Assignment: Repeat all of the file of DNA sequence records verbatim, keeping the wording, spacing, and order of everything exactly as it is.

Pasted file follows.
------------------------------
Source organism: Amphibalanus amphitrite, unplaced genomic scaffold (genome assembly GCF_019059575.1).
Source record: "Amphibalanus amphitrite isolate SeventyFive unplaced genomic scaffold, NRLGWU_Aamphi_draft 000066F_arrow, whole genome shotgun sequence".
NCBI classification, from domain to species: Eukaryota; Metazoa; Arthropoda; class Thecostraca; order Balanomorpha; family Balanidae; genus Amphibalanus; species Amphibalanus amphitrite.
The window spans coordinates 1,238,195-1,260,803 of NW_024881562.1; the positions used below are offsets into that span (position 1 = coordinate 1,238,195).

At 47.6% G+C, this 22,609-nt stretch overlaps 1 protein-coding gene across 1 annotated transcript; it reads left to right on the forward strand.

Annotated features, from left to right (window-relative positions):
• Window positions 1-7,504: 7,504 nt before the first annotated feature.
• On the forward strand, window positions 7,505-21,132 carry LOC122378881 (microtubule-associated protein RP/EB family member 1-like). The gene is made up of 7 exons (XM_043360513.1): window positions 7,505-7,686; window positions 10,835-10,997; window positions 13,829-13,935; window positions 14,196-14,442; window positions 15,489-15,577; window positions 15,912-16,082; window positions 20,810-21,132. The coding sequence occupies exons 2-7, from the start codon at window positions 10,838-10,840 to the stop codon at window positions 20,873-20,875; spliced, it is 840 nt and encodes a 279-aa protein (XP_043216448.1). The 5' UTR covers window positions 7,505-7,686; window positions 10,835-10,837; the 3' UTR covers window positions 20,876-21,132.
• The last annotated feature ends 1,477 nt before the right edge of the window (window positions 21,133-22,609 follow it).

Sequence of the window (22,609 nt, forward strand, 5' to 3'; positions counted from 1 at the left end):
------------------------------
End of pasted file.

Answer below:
Source organism: Amphibalanus amphitrite, unplaced genomic scaffold (genome assembly GCF_019059575.1).
Source record: "Amphibalanus amphitrite isolate SeventyFive unplaced genomic scaffold, NRLGWU_Aamphi_draft 000066F_arrow, whole genome shotgun sequence".
NCBI classification, from domain to species: Eukaryota; Metazoa; Arthropoda; class Thecostraca; order Balanomorpha; family Balanidae; genus Amphibalanus; species Amphibalanus amphitrite.
The window spans coordinates 1,238,195-1,260,803 of NW_024881562.1; the positions used below are offsets into that span (position 1 = coordinate 1,238,195).

At 47.6% G+C, this 22,609-nt stretch overlaps 1 protein-coding gene across 1 annotated transcript; it reads left to right on the forward strand.

Annotated features, from left to right (window-relative positions):
• Window positions 1-7,504: 7,504 nt before the first annotated feature.
• On the forward strand, window positions 7,505-21,132 carry LOC122378881 (microtubule-associated protein RP/EB family member 1-like). The gene is made up of 7 exons (XM_043360513.1): window positions 7,505-7,686; window positions 10,835-10,997; window positions 13,829-13,935; window positions 14,196-14,442; window positions 15,489-15,577; window positions 15,912-16,082; window positions 20,810-21,132. The coding sequence occupies exons 2-7, from the start codon at window positions 10,838-10,840 to the stop codon at window positions 20,873-20,875; spliced, it is 840 nt and encodes a 279-aa protein (XP_043216448.1). The 5' UTR covers window positions 7,505-7,686; window positions 10,835-10,837; the 3' UTR covers window positions 20,876-21,132.
• The last annotated feature ends 1,477 nt before the right edge of the window (window positions 21,133-22,609 follow it).

Sequence of the window (22,609 nt, forward strand, 5' to 3'; positions counted from 1 at the left end):